Caribou is the French-Canadian name for a large deer of North America that is closely related to the reindeer. Caribou have broad hoofs to support them in deep snow and spongy tundra. They have broad antlers, and the male’s antlers grow much larger than the female’s. The female caribou is the only American female deer besides the female reindeer that has antlers.
A bull (male) caribou weighs from 250 to 700 pounds, stands 4 to 5 feet tall, and measures 6 to 8 feet long. A cow (female) is smaller than a bull. Cows give birth to one calf in late spring. There are two main types of caribou-barren ground and woodland.
Barren-ground caribou spend the summer in the Arctic tundra and the winter in the evergreen forests south of the tundra. They may be found from western Alaska to western Greenland. In the western part of their range, they live in large herds. roaming caribou cover the land for days at a time. They do not overgraze their range because they keep moving from place to place. In summer, they eat mostly grass and leaves of various shrubs. In winter, they live mostly on lichens.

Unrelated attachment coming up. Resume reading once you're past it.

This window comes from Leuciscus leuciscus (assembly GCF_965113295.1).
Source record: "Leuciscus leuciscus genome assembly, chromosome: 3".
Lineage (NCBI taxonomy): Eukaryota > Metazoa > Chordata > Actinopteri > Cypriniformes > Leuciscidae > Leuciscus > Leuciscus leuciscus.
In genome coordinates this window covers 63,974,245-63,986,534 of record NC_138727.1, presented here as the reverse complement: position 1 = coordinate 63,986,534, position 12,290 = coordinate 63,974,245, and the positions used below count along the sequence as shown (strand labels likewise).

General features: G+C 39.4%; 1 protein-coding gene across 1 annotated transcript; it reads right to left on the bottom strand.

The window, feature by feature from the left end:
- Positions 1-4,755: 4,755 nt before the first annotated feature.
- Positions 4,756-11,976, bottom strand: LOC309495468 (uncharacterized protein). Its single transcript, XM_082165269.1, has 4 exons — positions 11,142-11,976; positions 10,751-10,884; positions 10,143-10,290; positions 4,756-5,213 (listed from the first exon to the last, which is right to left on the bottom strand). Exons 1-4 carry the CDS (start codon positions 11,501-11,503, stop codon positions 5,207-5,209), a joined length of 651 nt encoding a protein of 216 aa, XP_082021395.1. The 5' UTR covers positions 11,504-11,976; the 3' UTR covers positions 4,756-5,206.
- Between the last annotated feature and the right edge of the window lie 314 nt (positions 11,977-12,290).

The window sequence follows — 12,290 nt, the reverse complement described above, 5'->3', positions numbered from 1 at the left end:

Woodland caribou are slightly larger and darker than barren-ground caribou. They are found in forested regions from Newfoundland to the Northwest Territories and down through British Columbia, northern Idaho, and northeastern Washington.
Some Northern Indians and Eskimos eat caribou meat and make soup form the animal’s marrow. They make clothing and tents from its hide. They use its bone for needles and knives, its tendons for thread, and its horns for fishhooks, spears and spoons. The number of caribou has declined from about 2 million in the early 1900’s to about 1 million today.